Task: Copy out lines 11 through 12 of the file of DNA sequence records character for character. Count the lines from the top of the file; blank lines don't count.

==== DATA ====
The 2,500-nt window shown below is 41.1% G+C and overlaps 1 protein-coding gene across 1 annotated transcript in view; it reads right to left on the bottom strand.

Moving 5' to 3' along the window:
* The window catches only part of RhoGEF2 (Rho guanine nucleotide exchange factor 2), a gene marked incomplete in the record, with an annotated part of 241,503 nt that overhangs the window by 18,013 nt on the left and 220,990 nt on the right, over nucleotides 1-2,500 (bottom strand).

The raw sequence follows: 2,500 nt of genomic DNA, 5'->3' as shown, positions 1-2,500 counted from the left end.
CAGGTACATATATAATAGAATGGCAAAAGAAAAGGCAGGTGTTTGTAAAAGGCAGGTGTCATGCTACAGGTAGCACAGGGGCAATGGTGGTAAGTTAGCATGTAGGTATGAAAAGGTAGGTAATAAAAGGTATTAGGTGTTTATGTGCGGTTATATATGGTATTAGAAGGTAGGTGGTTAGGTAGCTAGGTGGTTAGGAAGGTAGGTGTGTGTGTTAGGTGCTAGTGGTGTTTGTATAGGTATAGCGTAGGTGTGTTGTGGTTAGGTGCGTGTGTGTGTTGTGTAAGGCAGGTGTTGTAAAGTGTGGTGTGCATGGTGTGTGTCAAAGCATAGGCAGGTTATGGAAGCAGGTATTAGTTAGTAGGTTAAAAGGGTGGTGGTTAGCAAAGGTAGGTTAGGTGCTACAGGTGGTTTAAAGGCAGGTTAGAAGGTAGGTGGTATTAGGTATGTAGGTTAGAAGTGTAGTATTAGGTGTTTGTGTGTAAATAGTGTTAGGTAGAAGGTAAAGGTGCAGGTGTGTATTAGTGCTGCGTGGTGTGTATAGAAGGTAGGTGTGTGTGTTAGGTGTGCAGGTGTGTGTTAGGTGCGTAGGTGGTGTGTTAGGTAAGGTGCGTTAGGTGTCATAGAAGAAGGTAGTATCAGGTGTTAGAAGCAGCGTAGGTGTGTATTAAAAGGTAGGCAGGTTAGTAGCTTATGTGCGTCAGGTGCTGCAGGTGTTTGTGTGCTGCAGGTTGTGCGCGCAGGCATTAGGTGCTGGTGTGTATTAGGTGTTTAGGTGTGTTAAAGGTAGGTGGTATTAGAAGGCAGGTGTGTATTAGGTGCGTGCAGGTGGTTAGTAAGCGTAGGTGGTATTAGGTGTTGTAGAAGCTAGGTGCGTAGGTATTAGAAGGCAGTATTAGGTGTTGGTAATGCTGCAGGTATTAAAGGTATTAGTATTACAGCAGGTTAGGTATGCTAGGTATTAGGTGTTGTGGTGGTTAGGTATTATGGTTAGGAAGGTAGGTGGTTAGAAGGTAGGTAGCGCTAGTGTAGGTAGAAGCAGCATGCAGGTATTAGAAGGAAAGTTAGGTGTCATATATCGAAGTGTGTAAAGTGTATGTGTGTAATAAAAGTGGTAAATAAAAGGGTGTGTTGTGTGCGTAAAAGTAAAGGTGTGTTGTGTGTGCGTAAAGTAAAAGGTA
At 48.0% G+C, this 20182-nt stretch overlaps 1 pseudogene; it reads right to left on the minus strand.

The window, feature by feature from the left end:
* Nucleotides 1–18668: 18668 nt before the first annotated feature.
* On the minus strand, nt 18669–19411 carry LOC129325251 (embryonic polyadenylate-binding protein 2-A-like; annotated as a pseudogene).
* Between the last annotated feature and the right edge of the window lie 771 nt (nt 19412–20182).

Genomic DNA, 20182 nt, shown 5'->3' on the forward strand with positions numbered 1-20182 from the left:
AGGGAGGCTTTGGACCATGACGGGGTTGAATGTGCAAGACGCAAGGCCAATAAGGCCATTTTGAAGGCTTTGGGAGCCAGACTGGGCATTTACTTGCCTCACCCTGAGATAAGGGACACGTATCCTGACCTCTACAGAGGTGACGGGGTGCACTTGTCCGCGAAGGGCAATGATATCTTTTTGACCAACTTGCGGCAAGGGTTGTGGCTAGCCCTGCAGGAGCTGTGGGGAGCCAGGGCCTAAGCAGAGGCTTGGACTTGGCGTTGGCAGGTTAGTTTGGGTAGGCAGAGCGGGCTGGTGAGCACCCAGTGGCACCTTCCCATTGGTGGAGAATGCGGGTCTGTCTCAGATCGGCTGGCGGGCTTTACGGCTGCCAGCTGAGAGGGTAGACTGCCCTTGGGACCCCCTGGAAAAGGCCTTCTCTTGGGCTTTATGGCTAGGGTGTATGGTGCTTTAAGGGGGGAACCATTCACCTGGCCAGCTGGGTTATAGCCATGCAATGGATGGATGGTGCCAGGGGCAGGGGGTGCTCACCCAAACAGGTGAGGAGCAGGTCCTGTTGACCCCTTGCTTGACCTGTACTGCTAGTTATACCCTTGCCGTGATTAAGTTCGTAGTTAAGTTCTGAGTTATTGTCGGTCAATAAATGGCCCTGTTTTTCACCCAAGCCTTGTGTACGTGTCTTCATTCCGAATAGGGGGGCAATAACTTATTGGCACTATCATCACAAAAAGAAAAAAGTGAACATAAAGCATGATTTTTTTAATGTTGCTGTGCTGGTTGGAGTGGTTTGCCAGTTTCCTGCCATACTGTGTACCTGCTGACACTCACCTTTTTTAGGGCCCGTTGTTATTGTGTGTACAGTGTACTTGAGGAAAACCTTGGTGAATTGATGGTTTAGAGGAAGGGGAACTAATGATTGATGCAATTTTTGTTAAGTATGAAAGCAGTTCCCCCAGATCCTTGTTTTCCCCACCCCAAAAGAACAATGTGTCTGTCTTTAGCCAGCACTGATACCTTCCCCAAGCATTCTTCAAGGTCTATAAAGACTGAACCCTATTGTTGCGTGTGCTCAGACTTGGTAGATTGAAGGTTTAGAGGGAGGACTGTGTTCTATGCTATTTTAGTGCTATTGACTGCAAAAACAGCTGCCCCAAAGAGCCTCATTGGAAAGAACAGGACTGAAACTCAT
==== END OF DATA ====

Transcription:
Genomic DNA, 20182 nt, shown 5'->3' on the forward strand with positions numbered 1-20182 from the left:
AGGGAGGCTTTGGACCATGACGGGGTTGAATGTGCAAGACGCAAGGCCAATAAGGCCATTTTGAAGGCTTTGGGAGCCAGACTGGGCATTTACTTGCCTCACCCTGAGATAAGGGACACGTATCCTGACCTCTACAGAGGTGACGGGGTGCACTTGTCCGCGAAGGGCAATGATATCTTTTTGACCAACTTGCGGCAAGGGTTGTGGCTAGCCCTGCAGGAGCTGTGGGGAGCCAGGGCCTAAGCAGAGGCTTGGACTTGGCGTTGGCAGGTTAGTTTGGGTAGGCAGAGCGGGCTGGTGAGCACCCAGTGGCACCTTCCCATTGGTGGAGAATGCGGGTCTGTCTCAGATCGGCTGGCGGGCTTTACGGCTGCCAGCTGAGAGGGTAGACTGCCCTTGGGACCCCCTGGAAAAGGCCTTCTCTTGGGCTTTATGGCTAGGGTGTATGGTGCTTTAAGGGGGGAACCATTCACCTGGCCAGCTGGGTTATAGCCATGCAATGGATGGATGGTGCCAGGGGCAGGGGGTGCTCACCCAAACAGGTGAGGAGCAGGTCCTGTTGACCCCTTGCTTGACCTGTACTGCTAGTTATACCCTTGCCGTGATTAAGTTCGTAGTTAAGTTCTGAGTTATTGTCGGTCAATAAATGGCCCTGTTTTTCACCCAAGCCTTGTGTACGTGTCTTCATTCCGAATAGGGGGGCAATAACTTATTGGCACTATCATCACAAAAAGAAAAAAGTGAACATAAAGCATGATTTTTTTAATGTTGCTGTGCTGGTTGGAGTGGTTTGCCAGTTTCCTGCCATACTGTGTACCTGCTGACACTCACCTTTTTTAGGGCCCGTTGTTATTGTGTGTACAGTGTACTTGAGGAAAACCTTGGTGAATTGATGGTTTAGAGGAAGGGGAACTAATGATTGATGCAATTTTTGTTAAGTATGAAAGCAGTTCCCCCAGATCCTTGTTTTCCCCACCCCAAAAGAACAATGTGTCTGTCTTTAGCCAGCACTGATACCTTCCCCAAGCATTCTTCAAGGTCTATAAAGACTGAACCCTATTGTTGCGTGTGCTCAGACTTGGTAGATTGAAGGTTTAGAGGGAGGACTGTGTTCTATGCTATTTTAGTGCTATTGACTGCAAAAACAGCTGCCCCAAAGAGCCTCATTGGAAAGAACAGGACTGAAACTCAT